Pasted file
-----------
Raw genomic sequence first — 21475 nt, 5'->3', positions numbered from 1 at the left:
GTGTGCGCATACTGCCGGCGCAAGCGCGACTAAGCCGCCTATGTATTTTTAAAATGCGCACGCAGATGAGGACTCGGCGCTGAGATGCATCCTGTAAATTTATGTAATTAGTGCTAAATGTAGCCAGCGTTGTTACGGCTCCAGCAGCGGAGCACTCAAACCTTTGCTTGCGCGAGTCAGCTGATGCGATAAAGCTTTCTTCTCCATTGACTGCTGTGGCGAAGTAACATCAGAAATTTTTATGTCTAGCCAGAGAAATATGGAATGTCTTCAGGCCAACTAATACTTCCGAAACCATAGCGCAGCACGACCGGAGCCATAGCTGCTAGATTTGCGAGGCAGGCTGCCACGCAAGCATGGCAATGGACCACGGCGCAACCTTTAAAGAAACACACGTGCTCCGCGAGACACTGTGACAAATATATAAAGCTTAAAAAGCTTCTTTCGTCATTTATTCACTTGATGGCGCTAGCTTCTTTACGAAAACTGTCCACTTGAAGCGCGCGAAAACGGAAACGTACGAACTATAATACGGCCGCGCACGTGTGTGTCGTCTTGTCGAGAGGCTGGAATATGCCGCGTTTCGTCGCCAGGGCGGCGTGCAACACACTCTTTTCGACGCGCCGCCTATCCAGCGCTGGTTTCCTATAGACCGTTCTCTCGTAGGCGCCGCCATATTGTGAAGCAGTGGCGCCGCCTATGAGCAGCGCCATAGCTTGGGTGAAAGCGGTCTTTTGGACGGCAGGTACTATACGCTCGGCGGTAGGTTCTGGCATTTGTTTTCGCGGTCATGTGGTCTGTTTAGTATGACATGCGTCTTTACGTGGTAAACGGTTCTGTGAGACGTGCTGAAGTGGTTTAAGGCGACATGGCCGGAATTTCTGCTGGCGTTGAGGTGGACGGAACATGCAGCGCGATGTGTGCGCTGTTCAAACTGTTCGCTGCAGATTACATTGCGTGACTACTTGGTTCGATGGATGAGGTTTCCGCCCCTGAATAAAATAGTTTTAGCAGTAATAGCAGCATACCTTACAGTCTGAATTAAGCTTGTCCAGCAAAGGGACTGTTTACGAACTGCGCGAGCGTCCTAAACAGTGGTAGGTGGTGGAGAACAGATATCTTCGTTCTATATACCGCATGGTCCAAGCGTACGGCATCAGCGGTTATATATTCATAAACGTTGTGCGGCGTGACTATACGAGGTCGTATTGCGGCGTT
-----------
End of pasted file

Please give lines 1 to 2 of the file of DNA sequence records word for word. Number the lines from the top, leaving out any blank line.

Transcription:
Raw genomic sequence first — 21475 nt, 5'->3', positions numbered from 1 at the left:
GTGTGCGCATACTGCCGGCGCAAGCGCGACTAAGCCGCCTATGTATTTTTAAAATGCGCACGCAGATGAGGACTCGGCGCTGAGATGCATCCTGTAAATTTATGTAATTAGTGCTAAATGTAGCCAGCGTTGTTACGGCTCCAGCAGCGGAGCACTCAAACCTTTGCTTGCGCGAGTCAGCTGATGCGATAAAGCTTTCTTCTCCATTGACTGCTGTGGCGAAGTAACATCAGAAATTTTTATGTCTAGCCAGAGAAATATGGAATGTCTTCAGGCCAACTAATACTTCCGAAACCATAGCGCAGCACGACCGGAGCCATAGCTGCTAGATTTGCGAGGCAGGCTGCCACGCAAGCATGGCAATGGACCACGGCGCAACCTTTAAAGAAACACACGTGCTCCGCGAGACACTGTGACAAATATATAAAGCTTAAAAAGCTTCTTTCGTCATTTATTCACTTGATGGCGCTAGCTTCTTTACGAAAACTGTCCACTTGAAGCGCGCGAAAACGGAAACGTACGAACTATAATACGGCCGCGCACGTGTGTGTCGTCTTGTCGAGAGGCTGGAATATGCCGCGTTTCGTCGCCAGGGCGGCGTGCAACACACTCTTTTCGACGCGCCGCCTATCCAGCGCTGGTTTCCTATAGACCGTTCTCTCGTAGGCGCCGCCATATTGTGAAGCAGTGGCGCCGCCTATGAGCAGCGCCATAGCTTGGGTGAAAGCGGTCTTTTGGACGGCAGGTACTATACGCTCGGCGGTAGGTTCTGGCATTTGTTTTCGCGGTCATGTGGTCTGTTTAGTATGACATGCGTCTTTACGTGGTAAACGGTTCTGTGAGACGTGCTGAAGTGGTTTAAGGCGACATGGCCGGAATTTCTGCTGGCGTTGAGGTGGACGGAACATGCAGCGCGATGTGTGCGCTGTTCAAACTGTTCGCTGCAGATTACATTGCGTGACTACTTGGTTCGATGGATGAGGTTTCCGCCCCTGAATAAAATAGTTTTAGCAGTAATAGCAGCATACCTTACAGTCTGAATTAAGCTTGTCCAGCAAAGGGACTGTTTACGAACTGCGCGAGCGTCCTAAACAGTGGTAGGTGGTGGAGAACAGATATCTTCGTTCTATATACCGCATGGTCCAAGCGTACGGCATCAGCGGTTATATATTCATAAACGTTGTGCGGCGTGACTATACGAGGTCGTATTGCGGCGTT